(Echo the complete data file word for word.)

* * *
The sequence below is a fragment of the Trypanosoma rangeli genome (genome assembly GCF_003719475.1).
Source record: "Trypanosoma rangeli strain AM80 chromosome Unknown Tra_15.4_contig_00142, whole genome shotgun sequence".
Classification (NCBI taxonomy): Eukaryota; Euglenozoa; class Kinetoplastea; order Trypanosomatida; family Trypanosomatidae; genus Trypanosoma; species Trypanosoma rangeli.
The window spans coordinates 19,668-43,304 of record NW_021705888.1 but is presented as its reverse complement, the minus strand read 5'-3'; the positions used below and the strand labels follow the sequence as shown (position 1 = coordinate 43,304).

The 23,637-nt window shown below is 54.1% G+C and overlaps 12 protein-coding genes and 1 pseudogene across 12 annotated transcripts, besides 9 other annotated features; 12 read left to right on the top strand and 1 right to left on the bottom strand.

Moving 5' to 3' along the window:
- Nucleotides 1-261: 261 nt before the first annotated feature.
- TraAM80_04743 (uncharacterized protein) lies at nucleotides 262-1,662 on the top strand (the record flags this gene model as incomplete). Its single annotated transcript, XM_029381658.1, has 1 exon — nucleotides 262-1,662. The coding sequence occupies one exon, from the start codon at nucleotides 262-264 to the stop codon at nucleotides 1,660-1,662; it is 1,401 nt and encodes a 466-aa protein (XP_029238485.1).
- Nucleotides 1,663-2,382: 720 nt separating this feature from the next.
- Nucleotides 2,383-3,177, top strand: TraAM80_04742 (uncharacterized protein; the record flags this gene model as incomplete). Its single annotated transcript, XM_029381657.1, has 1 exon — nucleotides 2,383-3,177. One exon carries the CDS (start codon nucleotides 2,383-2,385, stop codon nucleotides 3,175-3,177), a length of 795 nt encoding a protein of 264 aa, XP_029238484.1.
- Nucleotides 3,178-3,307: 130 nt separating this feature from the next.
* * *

The sequence below is a fragment of the Trypanosoma rangeli genome (genome assembly GCF_003719475.1).
Source record: "Trypanosoma rangeli strain AM80 chromosome Unknown Tra_15.4_contig_00142, whole genome shotgun sequence".
Classification (NCBI taxonomy): Eukaryota; Euglenozoa; class Kinetoplastea; order Trypanosomatida; family Trypanosomatidae; genus Trypanosoma; species Trypanosoma rangeli.
The window spans coordinates 19,668-43,304 of record NW_021705888.1 but is presented as its reverse complement, the minus strand read 5'-3'; the positions used below and the strand labels follow the sequence as shown (position 1 = coordinate 43,304).

The 23,637-nt window shown below is 54.1% G+C and overlaps 12 protein-coding genes and 1 pseudogene across 12 annotated transcripts, besides 9 other annotated features; 12 read left to right on the top strand and 1 right to left on the bottom strand.

Moving 5' to 3' along the window:
- Nucleotides 1-261: 261 nt before the first annotated feature.
- TraAM80_04743 (uncharacterized protein) lies at nucleotides 262-1,662 on the top strand (the record flags this gene model as incomplete). Its single annotated transcript, XM_029381658.1, has 1 exon — nucleotides 262-1,662. The coding sequence occupies one exon, from the start codon at nucleotides 262-264 to the stop codon at nucleotides 1,660-1,662; it is 1,401 nt and encodes a 466-aa protein (XP_029238485.1).
- Nucleotides 1,663-2,382: 720 nt separating this feature from the next.
- Nucleotides 2,383-3,177, top strand: TraAM80_04742 (uncharacterized protein; the record flags this gene model as incomplete). Its single annotated transcript, XM_029381657.1, has 1 exon — nucleotides 2,383-3,177. One exon carries the CDS (start codon nucleotides 2,383-2,385, stop codon nucleotides 3,175-3,177), a length of 795 nt encoding a protein of 264 aa, XP_029238484.1.
- Nucleotides 3,178-3,307: 130 nt separating this feature from the next.